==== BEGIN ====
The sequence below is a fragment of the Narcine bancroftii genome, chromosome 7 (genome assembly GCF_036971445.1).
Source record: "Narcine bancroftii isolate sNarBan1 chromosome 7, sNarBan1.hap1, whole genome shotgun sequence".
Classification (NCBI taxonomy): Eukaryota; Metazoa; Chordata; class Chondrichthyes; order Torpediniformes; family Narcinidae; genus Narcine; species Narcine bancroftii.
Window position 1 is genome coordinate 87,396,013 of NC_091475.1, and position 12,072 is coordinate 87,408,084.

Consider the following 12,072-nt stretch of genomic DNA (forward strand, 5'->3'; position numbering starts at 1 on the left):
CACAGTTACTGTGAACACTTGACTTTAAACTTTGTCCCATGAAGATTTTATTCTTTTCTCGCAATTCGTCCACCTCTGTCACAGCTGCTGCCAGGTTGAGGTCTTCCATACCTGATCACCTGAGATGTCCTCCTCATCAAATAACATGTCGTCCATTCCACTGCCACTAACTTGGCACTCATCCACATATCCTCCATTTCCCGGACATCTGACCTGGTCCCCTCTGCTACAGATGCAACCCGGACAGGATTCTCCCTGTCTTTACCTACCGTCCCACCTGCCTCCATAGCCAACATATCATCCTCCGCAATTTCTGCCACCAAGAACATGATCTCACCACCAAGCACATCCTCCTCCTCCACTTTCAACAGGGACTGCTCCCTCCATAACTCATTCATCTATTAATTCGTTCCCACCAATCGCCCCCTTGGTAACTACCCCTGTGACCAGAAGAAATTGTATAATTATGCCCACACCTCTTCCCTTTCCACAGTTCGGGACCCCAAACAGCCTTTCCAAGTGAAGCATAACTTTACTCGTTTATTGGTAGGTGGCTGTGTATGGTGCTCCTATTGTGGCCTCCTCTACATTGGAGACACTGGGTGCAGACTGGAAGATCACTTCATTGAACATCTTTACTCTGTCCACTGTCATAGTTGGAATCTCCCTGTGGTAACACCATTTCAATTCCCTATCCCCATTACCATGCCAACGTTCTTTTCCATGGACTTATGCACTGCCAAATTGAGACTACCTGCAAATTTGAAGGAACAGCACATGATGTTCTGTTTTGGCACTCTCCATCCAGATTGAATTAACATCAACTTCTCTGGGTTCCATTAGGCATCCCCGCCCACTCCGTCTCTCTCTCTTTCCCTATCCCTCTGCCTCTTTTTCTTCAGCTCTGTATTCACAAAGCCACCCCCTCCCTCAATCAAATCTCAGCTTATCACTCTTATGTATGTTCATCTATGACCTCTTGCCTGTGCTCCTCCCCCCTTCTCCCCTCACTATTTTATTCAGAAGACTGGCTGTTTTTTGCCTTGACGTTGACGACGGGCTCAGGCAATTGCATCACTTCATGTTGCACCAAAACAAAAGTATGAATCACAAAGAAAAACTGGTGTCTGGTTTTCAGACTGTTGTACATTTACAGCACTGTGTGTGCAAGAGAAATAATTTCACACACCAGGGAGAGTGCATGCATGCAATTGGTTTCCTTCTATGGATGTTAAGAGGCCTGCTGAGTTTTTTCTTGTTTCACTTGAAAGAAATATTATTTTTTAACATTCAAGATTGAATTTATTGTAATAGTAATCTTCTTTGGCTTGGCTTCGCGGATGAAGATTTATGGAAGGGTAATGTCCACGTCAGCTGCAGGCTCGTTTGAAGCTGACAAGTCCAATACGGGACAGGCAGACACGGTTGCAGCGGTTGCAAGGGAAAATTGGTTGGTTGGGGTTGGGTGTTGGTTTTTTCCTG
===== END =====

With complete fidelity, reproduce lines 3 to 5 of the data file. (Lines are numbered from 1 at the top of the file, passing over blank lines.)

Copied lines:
Classification (NCBI taxonomy): Eukaryota; Metazoa; Chordata; class Chondrichthyes; order Torpediniformes; family Narcinidae; genus Narcine; species Narcine bancroftii.
Window position 1 is genome coordinate 87,396,013 of NC_091475.1, and position 12,072 is coordinate 87,408,084.

Consider the following 12,072-nt stretch of genomic DNA (forward strand, 5'->3'; position numbering starts at 1 on the left):